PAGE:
"After his death the capital of the Fugger company, according to an inventory made in 1527, was 2,021,202 golden gulden. And twenty years later (1547) the firm, under the leadership of his nephew Anton, a man of ordinary abilities, had a capital of five million gulden" (pp. 9-10).

"Two great streams began to flow around Europe: one a stream of goods made up of every sort of product of every clime; the other a stream of money coined in the little mints of hundreds of petty princes. These fustian makers and wool weavers and tool mongers began to have a wider market for their wares and they began to produce more. Men flocked to the towns. The capitalist system, with its money and its freedoms, was becoming the reigning ism, even, though that word was unknown and the only isms men heard of were those which described the bloody and warring armies of religion" (p. 11).

"In the infant capitalist world of the fourteenth century the closest approach to big-business technique was the spice trade. Spice played the role that copper was to play in the fifteenth century and oil in the twentieth. There was not much variety in the foods of the time and the means of preserving them were even less developed. The palate took refuge from the monotony of a limited diet in a jolt of pepper or some other spice. Spices came into widespread demand and merchant captains roved the seas looking for spice supplies with something of the adventurousness of the modern wildcatter hunting for petroleum" (p. 13).
"The long struggle to break up the old feudal system and the primitive guild ethics of the towns and set in motion the capitalist society lengthened out into a series of steps. First there was the slow infiltration of money. Next came the shattering of public acceptance of the scholastic ethics. Then came the rise of free competition and the long retreat of the old guild trade monopolies. Next was the development of modern banking. Then came the rise of the large-scale industrial operator. It is because Fugger played a leading role in all these stages that he stands as the most important figure at the dawn of the capitalist era" (p. 21).

"In time the bankers became more than mere lenders of their own funds. They accepted the deposit of others' funds. These they were at liberty to lend out. Such deposits were treated as demand loans to the bankers. There were times, however, when the depositor came for some of his money only to find the banker did not have it available. Under these circumstances the banker would take his client to another banker with whom he had a deposit or enjoyed credit and thus honor the client's demand. After a while it became unnecessary for the banker to go in person to another banker to arrange this withdrawal. He would give his client a written order upon a neighboring banker for the funds he lacked. Thus checks came into use. And the next phase was for the client himself to give to another a written order upon his banker for funds. Thus the general use of checks came into vogue."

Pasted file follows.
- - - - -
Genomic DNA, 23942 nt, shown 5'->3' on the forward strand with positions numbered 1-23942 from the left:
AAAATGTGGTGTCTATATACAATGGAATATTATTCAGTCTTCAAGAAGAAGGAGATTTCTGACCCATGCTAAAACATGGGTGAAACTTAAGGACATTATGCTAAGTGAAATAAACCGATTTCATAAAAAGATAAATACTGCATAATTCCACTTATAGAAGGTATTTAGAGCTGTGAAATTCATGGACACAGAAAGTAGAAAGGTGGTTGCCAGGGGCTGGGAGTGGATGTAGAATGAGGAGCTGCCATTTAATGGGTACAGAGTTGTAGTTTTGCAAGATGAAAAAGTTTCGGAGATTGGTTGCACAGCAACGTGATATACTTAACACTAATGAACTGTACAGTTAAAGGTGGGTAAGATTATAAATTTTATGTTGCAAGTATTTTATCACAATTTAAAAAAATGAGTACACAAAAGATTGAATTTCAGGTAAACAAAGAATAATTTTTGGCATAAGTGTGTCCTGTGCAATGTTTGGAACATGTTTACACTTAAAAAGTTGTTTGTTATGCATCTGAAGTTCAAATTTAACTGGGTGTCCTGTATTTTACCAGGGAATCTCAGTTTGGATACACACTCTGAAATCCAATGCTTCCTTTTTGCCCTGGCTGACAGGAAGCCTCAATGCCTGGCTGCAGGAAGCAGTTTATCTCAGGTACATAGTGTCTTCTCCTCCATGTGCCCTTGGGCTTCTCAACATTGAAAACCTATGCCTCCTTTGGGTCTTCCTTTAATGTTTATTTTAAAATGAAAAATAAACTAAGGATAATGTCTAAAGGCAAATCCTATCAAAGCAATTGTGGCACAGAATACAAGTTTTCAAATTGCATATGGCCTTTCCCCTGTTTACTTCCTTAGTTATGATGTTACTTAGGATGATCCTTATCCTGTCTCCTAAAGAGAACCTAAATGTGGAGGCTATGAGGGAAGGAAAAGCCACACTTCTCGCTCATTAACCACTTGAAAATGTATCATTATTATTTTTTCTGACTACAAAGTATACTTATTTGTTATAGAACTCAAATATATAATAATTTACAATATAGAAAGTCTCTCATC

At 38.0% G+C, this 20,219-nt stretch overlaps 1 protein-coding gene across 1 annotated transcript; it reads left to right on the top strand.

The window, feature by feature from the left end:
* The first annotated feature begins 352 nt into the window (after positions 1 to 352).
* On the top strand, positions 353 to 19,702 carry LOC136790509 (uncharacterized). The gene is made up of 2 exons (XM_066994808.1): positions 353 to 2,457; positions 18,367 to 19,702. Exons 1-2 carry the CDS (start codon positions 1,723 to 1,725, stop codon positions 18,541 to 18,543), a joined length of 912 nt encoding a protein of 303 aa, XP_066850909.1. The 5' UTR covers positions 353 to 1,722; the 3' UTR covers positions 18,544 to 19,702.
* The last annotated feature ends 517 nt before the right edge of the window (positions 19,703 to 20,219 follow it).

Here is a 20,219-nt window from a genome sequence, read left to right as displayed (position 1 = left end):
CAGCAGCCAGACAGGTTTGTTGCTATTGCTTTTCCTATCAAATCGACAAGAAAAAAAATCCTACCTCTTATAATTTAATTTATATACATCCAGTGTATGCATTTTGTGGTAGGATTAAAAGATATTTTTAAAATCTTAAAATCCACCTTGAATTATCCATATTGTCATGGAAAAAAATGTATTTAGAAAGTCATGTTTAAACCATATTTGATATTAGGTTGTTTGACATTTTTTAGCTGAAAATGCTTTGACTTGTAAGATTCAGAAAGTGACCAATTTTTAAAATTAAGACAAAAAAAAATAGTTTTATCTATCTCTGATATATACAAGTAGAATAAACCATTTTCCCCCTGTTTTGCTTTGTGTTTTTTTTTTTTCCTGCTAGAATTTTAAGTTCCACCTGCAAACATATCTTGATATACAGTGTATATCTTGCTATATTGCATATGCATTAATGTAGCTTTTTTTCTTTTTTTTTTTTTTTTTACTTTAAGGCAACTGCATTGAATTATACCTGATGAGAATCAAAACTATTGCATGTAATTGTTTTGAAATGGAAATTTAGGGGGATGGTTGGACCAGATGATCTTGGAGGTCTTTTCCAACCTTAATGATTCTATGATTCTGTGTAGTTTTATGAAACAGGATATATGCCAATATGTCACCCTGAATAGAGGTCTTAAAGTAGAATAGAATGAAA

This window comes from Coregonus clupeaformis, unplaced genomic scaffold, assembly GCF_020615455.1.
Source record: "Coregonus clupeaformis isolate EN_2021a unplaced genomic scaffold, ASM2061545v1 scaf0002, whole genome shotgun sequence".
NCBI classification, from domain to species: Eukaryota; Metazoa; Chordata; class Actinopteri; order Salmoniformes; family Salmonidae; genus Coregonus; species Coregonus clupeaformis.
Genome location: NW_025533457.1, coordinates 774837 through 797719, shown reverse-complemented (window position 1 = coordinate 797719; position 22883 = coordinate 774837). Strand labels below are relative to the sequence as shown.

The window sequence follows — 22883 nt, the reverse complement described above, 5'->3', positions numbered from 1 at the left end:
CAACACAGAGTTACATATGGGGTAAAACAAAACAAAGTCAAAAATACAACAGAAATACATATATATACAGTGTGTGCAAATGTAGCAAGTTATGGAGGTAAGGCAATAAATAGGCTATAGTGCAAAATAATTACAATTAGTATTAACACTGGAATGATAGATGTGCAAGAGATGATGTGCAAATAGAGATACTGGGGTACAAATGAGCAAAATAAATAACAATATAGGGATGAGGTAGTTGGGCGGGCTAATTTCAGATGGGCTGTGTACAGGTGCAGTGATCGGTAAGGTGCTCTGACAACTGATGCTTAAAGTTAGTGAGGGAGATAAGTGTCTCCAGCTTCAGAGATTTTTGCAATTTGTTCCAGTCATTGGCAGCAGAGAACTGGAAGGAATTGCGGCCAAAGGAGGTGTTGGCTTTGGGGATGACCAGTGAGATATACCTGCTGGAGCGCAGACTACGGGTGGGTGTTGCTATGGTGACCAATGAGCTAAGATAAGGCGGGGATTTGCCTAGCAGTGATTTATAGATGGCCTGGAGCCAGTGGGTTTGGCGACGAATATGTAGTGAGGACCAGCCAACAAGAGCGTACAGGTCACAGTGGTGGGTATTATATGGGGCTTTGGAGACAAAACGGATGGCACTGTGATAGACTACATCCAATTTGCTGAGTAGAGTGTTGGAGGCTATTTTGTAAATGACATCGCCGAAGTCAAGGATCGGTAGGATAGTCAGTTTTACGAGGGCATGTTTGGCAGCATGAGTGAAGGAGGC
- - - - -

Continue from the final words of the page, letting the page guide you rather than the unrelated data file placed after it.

"All the time, the banker served to accommodate the kings and the petty princes and lords who needed money. When the king required funds on loan he might get them from a single usurer at first. But later he would be aided by a consortium of merchants who would subscribe to the loan, usually under the leadership of one of large means and influence among their number. Such a one was Fugger. And thus, we see the rise of the international banker" (p. 23).

"Double-entry bookkeeping was perfected at Venice, where Fugger served his apprenticeship. The Italians, chiefly the Florentine bankers, were inventing names for various instruments and transactions . . . which were to become the daily countinghousehold words the world over. Thus men were slowly forging the instruments, weapons, and the jargon of the modern capitalist state that would become in time the mold of society. These old bankers were leaving their names upon the institutions and streets of the cities of Europe. In Florence you will still find in the street names, the memory of the Bardi, Peruzzi, Albruzzi, Grecci, and others—bankers all."

"The Fugger family had followed this evolution—first weavers, then lenders of money around the fairs and market places, then international bankers—the greatest of their time. Jacob Fugger's firm had a web of branches and factories extending from Naples in the south and the Spanish peninsula to Hungary and Poland in the east and Scandinavia and England in the west" (pp. 23-24). 

Source: Flynn, J. T. (1941). Men of Wealth: The Story of Twelve Significant Fortunes from the Renaissance to the Present Day. Simon and Schuster, Inc.: New York, New York.